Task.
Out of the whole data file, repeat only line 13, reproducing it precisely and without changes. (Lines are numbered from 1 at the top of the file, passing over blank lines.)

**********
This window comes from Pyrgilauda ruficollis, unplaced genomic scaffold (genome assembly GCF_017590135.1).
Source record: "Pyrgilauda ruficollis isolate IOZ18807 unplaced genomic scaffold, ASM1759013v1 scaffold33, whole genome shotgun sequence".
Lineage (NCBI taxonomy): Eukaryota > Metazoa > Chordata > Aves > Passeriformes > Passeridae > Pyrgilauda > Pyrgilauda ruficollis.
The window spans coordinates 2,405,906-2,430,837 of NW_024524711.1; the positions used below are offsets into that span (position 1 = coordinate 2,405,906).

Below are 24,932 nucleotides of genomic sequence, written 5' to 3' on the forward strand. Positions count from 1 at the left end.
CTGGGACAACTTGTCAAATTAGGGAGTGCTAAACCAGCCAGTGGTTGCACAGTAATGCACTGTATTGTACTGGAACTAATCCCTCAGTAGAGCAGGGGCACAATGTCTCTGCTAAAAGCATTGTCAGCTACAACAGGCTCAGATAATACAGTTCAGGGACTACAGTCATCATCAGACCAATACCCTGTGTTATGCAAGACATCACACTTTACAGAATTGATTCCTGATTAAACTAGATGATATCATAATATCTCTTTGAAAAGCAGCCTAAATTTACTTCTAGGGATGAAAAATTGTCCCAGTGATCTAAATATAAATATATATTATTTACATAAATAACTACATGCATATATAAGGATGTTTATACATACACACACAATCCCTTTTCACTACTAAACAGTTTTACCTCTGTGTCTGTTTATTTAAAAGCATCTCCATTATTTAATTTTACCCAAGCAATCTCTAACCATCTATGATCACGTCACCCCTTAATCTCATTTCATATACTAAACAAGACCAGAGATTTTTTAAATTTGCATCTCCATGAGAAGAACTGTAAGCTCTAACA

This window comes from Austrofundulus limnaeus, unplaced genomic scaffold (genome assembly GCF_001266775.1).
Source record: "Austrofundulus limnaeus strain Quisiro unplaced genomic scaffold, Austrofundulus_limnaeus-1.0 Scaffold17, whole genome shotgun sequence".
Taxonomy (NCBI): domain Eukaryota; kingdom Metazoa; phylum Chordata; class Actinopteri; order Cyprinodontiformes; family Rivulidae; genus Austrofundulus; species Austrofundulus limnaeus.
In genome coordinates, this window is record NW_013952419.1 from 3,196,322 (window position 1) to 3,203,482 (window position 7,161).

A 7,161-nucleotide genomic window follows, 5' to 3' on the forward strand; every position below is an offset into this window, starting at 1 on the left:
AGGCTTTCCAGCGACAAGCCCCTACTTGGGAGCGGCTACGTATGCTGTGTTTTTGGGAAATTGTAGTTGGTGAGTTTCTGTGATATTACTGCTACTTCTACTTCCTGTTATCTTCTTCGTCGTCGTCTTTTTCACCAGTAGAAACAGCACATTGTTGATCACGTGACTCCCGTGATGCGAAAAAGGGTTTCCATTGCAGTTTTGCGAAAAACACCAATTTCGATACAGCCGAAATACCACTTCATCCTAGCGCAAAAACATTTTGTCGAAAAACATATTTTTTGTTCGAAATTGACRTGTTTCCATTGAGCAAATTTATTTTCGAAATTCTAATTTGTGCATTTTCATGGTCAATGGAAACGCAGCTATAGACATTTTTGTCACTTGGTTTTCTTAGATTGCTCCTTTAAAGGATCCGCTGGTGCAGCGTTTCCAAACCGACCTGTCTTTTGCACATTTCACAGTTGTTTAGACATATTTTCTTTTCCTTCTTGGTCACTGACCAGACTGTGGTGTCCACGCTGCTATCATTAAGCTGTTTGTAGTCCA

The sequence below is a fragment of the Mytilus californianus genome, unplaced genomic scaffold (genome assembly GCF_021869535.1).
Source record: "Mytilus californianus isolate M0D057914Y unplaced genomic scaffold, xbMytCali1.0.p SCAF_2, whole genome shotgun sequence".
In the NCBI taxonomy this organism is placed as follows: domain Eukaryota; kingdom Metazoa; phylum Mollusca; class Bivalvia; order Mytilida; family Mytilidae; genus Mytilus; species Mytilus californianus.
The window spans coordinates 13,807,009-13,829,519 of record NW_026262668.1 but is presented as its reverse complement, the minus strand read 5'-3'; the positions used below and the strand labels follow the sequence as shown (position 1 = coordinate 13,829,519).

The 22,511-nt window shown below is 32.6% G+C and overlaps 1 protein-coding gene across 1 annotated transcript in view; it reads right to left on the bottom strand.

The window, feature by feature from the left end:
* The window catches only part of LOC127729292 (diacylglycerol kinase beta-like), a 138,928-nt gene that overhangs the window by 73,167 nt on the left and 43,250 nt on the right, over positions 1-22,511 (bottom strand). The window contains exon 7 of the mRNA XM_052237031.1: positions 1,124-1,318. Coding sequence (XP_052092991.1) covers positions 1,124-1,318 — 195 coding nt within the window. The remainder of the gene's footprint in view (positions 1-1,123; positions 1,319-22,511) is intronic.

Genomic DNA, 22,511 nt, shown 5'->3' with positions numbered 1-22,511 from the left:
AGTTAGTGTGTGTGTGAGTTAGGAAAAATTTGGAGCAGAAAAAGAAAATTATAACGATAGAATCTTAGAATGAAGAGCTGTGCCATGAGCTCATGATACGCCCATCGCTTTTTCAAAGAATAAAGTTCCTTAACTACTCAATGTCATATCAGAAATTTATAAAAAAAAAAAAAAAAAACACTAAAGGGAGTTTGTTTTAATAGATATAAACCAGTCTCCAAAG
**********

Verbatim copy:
The sequence below is a fragment of the Mytilus californianus genome, unplaced genomic scaffold (genome assembly GCF_021869535.1).